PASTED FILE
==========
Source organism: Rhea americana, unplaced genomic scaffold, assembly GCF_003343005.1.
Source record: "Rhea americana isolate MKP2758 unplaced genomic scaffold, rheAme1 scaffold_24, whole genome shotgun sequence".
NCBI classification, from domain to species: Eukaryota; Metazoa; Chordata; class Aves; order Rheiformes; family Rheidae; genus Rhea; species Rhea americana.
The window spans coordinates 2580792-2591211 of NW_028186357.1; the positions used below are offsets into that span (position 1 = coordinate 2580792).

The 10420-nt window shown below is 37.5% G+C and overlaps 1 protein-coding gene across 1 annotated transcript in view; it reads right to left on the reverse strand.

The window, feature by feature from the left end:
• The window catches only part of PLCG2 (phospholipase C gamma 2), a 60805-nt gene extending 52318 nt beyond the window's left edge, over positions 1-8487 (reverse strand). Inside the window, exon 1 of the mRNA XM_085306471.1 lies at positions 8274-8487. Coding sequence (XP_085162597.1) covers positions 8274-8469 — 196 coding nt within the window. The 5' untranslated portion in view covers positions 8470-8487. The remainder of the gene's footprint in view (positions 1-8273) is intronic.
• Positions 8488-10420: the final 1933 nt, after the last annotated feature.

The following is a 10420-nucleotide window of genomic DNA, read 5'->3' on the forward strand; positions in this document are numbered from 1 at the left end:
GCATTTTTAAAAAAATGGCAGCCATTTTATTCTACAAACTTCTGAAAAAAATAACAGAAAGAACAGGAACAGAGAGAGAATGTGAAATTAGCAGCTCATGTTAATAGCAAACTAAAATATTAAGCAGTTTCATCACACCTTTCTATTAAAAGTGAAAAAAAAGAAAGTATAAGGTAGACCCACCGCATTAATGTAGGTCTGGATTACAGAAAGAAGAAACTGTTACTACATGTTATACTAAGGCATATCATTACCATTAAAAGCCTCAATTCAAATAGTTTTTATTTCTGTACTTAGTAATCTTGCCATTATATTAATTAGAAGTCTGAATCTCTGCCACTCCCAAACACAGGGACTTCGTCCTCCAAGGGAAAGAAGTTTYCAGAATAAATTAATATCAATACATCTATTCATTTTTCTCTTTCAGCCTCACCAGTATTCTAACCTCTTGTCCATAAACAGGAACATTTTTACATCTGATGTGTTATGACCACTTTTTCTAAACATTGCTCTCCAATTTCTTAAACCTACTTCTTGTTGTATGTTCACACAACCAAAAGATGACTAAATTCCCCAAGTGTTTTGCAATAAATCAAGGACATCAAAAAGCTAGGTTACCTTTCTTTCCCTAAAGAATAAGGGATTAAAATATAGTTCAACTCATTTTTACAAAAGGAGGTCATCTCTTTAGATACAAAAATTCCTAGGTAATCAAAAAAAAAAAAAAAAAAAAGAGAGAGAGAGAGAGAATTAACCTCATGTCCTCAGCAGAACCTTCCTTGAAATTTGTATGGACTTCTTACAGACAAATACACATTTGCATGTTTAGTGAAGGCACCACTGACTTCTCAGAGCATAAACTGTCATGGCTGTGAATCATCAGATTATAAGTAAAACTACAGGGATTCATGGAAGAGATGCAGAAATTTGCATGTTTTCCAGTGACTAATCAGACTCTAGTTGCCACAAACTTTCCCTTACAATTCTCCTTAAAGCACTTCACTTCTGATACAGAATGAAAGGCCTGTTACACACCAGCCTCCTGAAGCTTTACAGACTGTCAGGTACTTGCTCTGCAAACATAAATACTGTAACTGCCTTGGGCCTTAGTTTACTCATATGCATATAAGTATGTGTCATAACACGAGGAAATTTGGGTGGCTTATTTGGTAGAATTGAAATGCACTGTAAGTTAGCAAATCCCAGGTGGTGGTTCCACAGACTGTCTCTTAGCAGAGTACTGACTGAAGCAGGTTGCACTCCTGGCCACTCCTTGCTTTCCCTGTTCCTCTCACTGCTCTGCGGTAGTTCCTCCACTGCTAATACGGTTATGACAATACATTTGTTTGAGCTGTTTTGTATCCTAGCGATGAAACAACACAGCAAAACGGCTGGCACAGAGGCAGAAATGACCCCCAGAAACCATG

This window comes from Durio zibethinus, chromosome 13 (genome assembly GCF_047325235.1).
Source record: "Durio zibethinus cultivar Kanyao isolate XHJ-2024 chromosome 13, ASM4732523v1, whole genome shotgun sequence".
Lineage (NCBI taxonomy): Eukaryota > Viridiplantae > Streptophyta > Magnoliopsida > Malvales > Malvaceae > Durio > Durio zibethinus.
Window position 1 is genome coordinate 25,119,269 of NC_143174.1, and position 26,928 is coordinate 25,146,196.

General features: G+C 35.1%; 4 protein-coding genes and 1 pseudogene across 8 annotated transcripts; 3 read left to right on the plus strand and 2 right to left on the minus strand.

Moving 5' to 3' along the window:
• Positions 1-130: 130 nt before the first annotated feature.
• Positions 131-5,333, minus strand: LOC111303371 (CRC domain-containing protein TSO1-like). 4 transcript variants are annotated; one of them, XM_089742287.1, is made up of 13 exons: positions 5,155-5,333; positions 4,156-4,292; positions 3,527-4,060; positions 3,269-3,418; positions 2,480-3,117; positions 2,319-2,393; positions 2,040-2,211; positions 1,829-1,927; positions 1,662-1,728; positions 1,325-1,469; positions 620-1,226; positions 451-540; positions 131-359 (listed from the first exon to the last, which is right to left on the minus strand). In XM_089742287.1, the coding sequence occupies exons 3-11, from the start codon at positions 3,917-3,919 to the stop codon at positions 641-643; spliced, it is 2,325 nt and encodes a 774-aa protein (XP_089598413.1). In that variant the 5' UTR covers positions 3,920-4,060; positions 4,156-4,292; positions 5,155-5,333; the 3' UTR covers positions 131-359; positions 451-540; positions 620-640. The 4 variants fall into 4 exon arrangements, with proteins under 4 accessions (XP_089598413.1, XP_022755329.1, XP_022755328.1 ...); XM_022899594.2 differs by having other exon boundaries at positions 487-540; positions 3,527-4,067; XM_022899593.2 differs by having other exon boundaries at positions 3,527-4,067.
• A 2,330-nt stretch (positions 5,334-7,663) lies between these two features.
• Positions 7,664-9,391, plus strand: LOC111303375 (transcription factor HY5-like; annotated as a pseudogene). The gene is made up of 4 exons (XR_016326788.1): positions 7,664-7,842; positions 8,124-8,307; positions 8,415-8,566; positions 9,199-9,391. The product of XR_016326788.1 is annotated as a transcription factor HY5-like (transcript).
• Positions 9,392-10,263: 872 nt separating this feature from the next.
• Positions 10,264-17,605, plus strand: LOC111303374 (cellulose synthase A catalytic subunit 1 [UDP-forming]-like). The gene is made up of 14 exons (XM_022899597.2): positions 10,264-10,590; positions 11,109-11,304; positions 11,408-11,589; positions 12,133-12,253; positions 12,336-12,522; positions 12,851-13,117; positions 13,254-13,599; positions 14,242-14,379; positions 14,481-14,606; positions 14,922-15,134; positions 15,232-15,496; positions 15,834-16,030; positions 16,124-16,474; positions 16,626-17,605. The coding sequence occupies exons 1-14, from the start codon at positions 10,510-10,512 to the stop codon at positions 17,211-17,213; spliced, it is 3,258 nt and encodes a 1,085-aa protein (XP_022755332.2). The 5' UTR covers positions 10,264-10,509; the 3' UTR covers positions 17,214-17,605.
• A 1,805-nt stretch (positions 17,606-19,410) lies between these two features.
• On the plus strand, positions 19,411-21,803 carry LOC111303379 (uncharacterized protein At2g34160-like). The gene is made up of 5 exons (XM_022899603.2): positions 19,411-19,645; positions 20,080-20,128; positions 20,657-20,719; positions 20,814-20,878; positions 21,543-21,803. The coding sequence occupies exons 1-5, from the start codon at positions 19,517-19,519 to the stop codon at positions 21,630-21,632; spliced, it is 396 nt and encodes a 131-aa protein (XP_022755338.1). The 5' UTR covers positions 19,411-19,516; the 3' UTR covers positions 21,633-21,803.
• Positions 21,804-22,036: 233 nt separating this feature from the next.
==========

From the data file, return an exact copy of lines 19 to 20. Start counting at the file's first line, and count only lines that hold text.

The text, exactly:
• A 2,330-nt stretch (positions 5,334-7,663) lies between these two features.
• Positions 7,664-9,391, plus strand: LOC111303375 (transcription factor HY5-like; annotated as a pseudogene). The gene is made up of 4 exons (XR_016326788.1): positions 7,664-7,842; positions 8,124-8,307; positions 8,415-8,566; positions 9,199-9,391. The product of XR_016326788.1 is annotated as a transcription factor HY5-like (transcript).